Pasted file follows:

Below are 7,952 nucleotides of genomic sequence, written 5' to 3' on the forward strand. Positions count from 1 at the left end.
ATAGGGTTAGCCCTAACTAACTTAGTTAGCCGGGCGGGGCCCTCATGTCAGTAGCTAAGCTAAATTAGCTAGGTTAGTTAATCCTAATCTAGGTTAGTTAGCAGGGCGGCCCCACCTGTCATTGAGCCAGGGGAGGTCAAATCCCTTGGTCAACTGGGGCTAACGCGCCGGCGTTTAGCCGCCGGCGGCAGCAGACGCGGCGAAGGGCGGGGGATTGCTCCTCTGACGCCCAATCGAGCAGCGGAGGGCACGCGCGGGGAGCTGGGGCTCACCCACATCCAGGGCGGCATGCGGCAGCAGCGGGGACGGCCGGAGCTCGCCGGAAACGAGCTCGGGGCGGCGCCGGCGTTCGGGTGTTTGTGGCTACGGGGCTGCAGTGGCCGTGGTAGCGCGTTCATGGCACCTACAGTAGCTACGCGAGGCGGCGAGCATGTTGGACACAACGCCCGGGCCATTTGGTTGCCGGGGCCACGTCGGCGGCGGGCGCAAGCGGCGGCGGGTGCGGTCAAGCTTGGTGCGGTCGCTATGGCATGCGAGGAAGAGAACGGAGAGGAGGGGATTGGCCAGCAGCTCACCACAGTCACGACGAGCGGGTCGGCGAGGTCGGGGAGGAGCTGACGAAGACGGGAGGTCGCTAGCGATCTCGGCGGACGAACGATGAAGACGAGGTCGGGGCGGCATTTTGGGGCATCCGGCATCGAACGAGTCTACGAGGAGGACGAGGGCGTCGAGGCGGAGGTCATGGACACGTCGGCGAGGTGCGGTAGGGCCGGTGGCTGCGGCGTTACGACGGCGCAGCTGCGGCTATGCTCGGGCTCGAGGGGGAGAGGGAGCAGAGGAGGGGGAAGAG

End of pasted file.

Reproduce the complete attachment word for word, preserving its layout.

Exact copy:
Below are 7,952 nucleotides of genomic sequence, written 5' to 3' on the forward strand. Positions count from 1 at the left end.
ATAGGGTTAGCCCTAACTAACTTAGTTAGCCGGGCGGGGCCCTCATGTCAGTAGCTAAGCTAAATTAGCTAGGTTAGTTAATCCTAATCTAGGTTAGTTAGCAGGGCGGCCCCACCTGTCATTGAGCCAGGGGAGGTCAAATCCCTTGGTCAACTGGGGCTAACGCGCCGGCGTTTAGCCGCCGGCGGCAGCAGACGCGGCGAAGGGCGGGGGATTGCTCCTCTGACGCCCAATCGAGCAGCGGAGGGCACGCGCGGGGAGCTGGGGCTCACCCACATCCAGGGCGGCATGCGGCAGCAGCGGGGACGGCCGGAGCTCGCCGGAAACGAGCTCGGGGCGGCGCCGGCGTTCGGGTGTTTGTGGCTACGGGGCTGCAGTGGCCGTGGTAGCGCGTTCATGGCACCTACAGTAGCTACGCGAGGCGGCGAGCATGTTGGACACAACGCCCGGGCCATTTGGTTGCCGGGGCCACGTCGGCGGCGGGCGCAAGCGGCGGCGGGTGCGGTCAAGCTTGGTGCGGTCGCTATGGCATGCGAGGAAGAGAACGGAGAGGAGGGGATTGGCCAGCAGCTCACCACAGTCACGACGAGCGGGTCGGCGAGGTCGGGGAGGAGCTGACGAAGACGGGAGGTCGCTAGCGATCTCGGCGGACGAACGATGAAGACGAGGTCGGGGCGGCATTTTGGGGCATCCGGCATCGAACGAGTCTACGAGGAGGACGAGGGCGTCGAGGCGGAGGTCATGGACACGTCGGCGAGGTGCGGTAGGGCCGGTGGCTGCGGCGTTACGACGGCGCAGCTGCGGCTATGCTCGGGCTCGAGGGGGAGAGGGAGCAGAGGAGGGGGAAGAG